These Iowa mothers are running for state or federal office this year: U.S. Senate candidate Patty Judge, U.S. House candidates Monica Vernon (IA-01) and Kim Weaver (IA-04), Iowa Senate candidates Susan Bangert, Pam Dearden Conner, Rene Gadelha, Miyoko Hikiji, and Bonnie Sadler, Iowa House candidates Perla Alarcon-Flory, Jane Bloomingdale, Claire Celsi, Sondra Childs-Smith, Paula Dreeszen, Carrie Duncan, Deb Duncan, Jeannine Eldrenkamp, Kristi Hager, Jan Heikes, Ashley Hinson, Barbara Hovland, Sara Huddleston, Jennifer Konfrst, Shannon Lundgren, Heather Matson, Teresa Meyer, Maridith Morris, Amy Nielsen, Andrea Phillips, Stacie Stokes, and Sherrie Taha.

Mother’s Day is painful for many people. If you are the mother of a child who has died, I recommend Cronesense’s personal reflection on “the other side of the coin,” a piece by Frankenoid, “Mother’s Day in the Land of the Bereaved,” or Sheila Quirke’s “What I Know About Motherhood Now That My Child Has Died.” If your beloved mother is no longer living, I recommend Hope Edelman’s Mother’s Day letter to motherless daughters or her commentary for CNN. If you have severed contact with your mother because of her toxic parenting, you may appreciate Theresa Edwards rant about “13 Things No Estranged Child Needs To Hear On Mother’s Day” and Sherry’s post on “The Dirty Little Secret.”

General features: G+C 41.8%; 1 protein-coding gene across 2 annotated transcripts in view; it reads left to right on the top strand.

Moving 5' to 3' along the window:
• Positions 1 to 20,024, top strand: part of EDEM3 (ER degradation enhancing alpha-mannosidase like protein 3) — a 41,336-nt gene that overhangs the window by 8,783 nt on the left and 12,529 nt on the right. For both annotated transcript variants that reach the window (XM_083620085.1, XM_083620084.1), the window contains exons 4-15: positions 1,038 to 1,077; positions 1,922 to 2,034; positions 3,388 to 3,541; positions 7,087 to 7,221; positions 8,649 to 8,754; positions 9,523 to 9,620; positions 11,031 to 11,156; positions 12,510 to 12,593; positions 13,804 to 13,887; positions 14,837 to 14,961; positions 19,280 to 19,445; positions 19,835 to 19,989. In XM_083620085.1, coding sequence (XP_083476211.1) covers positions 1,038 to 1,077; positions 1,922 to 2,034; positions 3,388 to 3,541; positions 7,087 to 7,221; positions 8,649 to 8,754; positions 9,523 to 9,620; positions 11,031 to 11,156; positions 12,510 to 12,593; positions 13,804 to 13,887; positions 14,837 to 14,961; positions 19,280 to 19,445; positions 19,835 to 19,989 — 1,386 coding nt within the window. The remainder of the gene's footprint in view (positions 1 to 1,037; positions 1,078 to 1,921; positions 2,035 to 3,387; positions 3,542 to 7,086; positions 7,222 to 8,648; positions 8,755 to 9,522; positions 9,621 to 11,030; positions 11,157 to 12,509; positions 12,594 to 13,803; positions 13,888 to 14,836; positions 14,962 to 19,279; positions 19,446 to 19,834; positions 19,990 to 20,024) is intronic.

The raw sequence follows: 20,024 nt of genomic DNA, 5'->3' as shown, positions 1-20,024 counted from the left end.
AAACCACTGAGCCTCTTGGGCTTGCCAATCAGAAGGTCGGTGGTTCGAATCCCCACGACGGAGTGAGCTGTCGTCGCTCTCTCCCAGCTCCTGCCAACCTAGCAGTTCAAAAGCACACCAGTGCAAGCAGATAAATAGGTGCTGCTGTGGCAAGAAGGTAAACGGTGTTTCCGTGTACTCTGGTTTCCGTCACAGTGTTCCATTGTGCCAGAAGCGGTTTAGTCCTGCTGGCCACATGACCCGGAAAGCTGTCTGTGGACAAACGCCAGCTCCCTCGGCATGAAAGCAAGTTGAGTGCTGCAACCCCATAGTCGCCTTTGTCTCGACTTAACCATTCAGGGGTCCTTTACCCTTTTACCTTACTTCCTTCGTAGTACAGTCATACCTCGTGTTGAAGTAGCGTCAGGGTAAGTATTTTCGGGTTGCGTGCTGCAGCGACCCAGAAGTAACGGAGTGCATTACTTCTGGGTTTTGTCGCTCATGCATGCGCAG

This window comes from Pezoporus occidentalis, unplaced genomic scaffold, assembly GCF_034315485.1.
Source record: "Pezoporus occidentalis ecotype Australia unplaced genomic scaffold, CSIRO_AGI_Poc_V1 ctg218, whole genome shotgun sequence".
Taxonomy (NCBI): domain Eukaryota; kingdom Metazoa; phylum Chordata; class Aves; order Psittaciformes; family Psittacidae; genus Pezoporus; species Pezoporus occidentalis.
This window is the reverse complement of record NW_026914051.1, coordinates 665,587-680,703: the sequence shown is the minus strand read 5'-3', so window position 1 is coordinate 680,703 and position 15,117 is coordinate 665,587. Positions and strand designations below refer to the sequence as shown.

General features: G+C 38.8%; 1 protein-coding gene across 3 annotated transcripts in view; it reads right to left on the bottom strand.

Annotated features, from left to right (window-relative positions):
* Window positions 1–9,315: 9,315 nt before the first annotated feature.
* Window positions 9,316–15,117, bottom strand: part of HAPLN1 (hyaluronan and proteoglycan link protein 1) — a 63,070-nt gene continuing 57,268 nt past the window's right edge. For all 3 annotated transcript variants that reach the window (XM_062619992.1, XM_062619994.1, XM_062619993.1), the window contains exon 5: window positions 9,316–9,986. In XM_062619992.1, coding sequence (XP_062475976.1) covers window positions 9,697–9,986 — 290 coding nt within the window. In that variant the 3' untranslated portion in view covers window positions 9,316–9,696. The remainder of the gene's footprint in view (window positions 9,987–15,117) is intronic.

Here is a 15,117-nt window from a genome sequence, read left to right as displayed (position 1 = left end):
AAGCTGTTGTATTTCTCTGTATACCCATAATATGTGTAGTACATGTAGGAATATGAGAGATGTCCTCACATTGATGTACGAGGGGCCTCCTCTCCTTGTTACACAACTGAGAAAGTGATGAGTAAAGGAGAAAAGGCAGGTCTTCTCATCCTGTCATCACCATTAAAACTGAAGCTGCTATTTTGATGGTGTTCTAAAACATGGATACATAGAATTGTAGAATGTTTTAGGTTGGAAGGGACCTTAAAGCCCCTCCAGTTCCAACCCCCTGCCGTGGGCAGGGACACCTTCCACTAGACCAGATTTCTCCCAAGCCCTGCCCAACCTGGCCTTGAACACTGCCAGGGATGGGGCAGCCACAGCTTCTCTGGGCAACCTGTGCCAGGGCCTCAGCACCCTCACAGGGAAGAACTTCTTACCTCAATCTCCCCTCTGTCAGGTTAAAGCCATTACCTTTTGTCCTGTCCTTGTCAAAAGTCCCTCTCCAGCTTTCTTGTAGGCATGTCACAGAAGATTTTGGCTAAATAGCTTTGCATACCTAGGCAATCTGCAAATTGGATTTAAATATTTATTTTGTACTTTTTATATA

This is an open thread: all topics welcome.

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Prospects for increasing diversity in the Iowa legislature (post-filing edition)

Now that the deadline to compete in the Democratic or Republican primaries has passed, the field of candidates is set in most of the 100 Iowa House districts and 25 Iowa Senate districts that will be on the ballot this fall.

It’s time for a first look at chances to increase diversity in the state legislature for the next two years. The proportion of white lawmakers is unlikely to change, while the proportion of women could move in either direction.

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Three Iowa House Democrats retire in last three days of filing period

State Representative David Dawson announced today that he will not seek a third term in Iowa House district 14. I enclose below a news release he posted on Facebook at approximately 6:00 pm on March 18. Although I am on the press distribution list for the Iowa House Democrats, at this writing I have not received the statement by e-mail. Earlier today, Timothy Kacena filed for the Democratic nomination in the district, which covers the west side of Sioux City in Woodbury County (scroll down to view a map). I have not received a press release announcing Kacena’s candidacy, though it is not unusual for several days to pass between a campaign launch and the House Democrats e-mailing a statement about the race.